Research on happiness often distinguishes between two types: affective happiness and evaluative happiness. Affective happiness is how you’re feeling now and in the recent past. It’s fairly volatile and can rise or fall quickly. Evaluative happiness measures how happy you are with your life. It tends to be more stable.
Both types of happiness fit into a broader category generally known as the hedonic theory of happiness. This is essentially the pleasure principle – we seek pleasure and avoid pain. It’s fairly straightforward and is often considered the ultimate goal in theories of positive thinking.
But let’s think critically about this. Is pleasure really all there is to happiness? When you overcome obstacles in life, doesn’t that make you happy, even if the process is painful? Can you be happy simply by thinking positively and banishing negative thoughts? Indeed, can you truly banish negative thoughts and emotions?
These questions lead to a different theory of happiness that’s often known as the eudaemonic perspective. In Western thought, the concept originated with Aristotle. The basic idea is that we should lead an actively engaged life, colored by virtue and excellent character. It’s often compared to what Mihaly Csikszentmihalyi calls flow – when you’re completely immersed in what you’re doing. You harness your emotions toward a task and become completely absorbed by it.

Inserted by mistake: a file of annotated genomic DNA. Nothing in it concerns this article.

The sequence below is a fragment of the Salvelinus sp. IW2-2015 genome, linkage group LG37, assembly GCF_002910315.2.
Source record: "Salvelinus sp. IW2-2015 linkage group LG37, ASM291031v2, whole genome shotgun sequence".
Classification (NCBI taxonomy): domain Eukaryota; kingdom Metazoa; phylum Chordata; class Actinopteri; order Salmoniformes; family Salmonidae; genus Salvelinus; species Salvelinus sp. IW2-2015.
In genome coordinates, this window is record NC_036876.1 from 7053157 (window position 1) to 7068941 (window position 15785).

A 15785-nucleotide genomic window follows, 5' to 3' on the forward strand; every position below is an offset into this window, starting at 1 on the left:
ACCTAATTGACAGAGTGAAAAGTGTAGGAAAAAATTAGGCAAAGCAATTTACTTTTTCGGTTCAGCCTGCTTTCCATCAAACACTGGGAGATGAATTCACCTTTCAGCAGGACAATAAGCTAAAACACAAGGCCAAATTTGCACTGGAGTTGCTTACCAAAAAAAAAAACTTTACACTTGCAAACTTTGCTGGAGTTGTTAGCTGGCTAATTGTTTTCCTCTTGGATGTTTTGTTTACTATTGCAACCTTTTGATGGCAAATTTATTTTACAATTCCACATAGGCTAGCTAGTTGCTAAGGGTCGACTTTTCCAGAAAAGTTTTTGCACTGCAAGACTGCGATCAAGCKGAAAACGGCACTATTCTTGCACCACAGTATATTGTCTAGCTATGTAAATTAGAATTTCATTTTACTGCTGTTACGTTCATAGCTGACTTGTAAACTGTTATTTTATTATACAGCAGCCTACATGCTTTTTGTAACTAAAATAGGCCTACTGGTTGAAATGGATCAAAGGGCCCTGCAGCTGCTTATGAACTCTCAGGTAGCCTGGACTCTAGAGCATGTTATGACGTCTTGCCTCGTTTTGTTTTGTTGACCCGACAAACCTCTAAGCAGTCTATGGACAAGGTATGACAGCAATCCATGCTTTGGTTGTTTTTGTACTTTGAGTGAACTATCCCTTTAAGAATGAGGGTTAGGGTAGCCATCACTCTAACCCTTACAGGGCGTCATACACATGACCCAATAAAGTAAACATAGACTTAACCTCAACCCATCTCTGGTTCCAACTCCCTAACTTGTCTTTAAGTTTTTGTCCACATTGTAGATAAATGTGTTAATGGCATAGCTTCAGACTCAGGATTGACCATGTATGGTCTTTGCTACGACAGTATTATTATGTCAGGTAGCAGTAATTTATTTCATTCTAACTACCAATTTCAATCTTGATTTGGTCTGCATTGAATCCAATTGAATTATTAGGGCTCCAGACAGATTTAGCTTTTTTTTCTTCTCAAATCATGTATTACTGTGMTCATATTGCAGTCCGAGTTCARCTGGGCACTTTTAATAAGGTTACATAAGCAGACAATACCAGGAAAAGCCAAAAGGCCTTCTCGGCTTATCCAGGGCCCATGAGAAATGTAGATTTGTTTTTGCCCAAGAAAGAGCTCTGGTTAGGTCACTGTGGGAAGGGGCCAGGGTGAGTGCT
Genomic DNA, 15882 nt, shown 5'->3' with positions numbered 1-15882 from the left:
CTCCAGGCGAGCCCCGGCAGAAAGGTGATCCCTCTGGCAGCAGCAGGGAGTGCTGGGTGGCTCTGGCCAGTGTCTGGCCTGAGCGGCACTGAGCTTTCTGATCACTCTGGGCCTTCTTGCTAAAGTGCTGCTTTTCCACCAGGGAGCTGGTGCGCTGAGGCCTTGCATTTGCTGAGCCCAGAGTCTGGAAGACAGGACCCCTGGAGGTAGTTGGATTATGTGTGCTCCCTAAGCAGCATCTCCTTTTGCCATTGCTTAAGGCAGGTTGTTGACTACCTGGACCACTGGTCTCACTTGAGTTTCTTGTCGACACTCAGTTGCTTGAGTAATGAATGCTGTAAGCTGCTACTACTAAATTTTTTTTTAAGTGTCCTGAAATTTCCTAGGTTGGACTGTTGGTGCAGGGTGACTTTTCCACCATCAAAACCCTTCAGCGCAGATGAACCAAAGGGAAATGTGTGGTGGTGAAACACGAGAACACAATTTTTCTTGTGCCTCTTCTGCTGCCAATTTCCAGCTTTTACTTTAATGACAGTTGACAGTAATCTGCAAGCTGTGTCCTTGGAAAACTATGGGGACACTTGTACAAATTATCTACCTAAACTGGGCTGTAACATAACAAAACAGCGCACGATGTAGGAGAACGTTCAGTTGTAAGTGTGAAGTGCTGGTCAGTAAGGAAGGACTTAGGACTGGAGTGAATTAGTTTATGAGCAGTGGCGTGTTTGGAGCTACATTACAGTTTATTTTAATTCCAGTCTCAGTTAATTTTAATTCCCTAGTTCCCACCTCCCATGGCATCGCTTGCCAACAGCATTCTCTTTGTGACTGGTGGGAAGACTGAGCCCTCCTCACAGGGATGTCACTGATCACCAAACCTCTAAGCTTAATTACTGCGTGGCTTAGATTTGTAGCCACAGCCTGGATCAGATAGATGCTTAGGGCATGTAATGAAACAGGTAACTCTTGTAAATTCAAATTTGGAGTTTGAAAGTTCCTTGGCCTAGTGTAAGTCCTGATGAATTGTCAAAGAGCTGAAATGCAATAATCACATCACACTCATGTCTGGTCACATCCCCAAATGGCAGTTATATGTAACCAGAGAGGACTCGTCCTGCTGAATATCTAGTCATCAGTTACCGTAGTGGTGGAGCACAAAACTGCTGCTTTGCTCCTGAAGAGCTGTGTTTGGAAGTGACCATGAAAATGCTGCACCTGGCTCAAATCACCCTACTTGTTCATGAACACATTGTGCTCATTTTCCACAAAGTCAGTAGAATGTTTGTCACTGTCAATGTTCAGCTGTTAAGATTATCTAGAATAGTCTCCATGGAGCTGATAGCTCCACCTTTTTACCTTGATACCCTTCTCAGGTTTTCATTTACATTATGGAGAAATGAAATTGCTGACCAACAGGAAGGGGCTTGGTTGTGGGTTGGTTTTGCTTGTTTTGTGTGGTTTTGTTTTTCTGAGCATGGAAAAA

When you’re fully engaged, negative thoughts may arise just as easily as positive thoughts. Rather than trying to suppress negative thoughts, you simply let them flow by. They’re part of who we are. In fact, they probably have some survival value. They can spur you to take action against an obstacle, do something unpleasant but necessary, or even just take your medicine.
Indeed, it may well be the case that trying to suppress negative thoughts causes us to have more of them rather than fewer. As Tori Rodriguez reports, a phenomenon called dream rebound may come into play. Researchers at the University of New South Wales divided participants into two groups. One group was asked to suppress a negative thought just before falling asleep. The other group did not try to suppress their thoughts. Those who tried to suppress their negative thoughts reported dreaming about it more frequently than those who didn’t. (Though it’s a different realm, this is similar to Jevon’s paradox).